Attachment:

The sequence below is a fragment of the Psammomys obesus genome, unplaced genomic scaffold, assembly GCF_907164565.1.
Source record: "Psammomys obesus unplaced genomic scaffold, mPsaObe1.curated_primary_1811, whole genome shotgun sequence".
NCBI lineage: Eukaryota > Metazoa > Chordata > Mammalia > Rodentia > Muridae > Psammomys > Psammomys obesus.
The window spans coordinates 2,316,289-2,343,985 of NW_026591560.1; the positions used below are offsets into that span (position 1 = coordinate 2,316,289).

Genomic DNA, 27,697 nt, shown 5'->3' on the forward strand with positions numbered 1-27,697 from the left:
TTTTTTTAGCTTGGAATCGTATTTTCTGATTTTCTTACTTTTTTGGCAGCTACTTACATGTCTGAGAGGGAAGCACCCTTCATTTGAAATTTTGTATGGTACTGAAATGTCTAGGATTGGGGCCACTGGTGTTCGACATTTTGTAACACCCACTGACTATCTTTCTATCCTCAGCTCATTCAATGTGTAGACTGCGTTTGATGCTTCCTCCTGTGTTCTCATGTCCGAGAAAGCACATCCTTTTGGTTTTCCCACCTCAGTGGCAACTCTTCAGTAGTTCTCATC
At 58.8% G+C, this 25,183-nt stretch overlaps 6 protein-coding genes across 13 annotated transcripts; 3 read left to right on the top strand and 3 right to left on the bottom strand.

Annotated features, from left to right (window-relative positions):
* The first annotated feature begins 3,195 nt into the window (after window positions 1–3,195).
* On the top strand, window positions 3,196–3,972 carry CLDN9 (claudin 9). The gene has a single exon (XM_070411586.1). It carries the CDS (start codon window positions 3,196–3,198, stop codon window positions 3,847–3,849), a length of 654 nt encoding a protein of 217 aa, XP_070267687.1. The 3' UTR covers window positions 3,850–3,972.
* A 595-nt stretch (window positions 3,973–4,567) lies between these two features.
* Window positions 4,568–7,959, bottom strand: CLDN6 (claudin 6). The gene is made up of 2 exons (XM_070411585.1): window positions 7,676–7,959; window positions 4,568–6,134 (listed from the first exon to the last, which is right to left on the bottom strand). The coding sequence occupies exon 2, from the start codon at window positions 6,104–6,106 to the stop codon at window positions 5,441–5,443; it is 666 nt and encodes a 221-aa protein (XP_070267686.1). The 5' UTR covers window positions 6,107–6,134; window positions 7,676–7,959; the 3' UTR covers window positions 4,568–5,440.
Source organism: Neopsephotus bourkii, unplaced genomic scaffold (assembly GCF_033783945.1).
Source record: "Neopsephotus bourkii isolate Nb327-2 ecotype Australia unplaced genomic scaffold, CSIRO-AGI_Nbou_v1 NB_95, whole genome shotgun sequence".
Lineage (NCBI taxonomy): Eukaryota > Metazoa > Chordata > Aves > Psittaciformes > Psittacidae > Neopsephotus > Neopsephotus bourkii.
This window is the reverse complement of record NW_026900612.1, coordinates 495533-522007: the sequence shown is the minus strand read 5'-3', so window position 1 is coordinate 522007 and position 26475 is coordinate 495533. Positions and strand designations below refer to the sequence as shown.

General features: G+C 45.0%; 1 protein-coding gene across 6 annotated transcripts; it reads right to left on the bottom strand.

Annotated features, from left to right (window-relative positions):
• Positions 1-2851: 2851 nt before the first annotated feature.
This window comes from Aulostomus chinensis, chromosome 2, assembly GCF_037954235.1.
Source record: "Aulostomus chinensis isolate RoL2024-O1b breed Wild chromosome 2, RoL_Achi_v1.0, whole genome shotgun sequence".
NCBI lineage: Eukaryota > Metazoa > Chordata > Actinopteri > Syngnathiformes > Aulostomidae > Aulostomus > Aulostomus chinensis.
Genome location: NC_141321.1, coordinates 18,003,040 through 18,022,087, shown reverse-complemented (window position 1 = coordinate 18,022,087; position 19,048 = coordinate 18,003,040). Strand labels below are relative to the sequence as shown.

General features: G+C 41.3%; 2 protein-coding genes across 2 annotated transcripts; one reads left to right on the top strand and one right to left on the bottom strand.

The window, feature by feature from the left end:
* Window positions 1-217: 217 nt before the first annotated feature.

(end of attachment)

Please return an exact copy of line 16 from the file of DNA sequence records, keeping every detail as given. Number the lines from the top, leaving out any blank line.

This window is the reverse complement of record NW_026900612.1, coordinates 495533-522007: the sequence shown is the minus strand read 5'-3', so window position 1 is coordinate 522007 and position 26475 is coordinate 495533. Positions and strand designations below refer to the sequence as shown.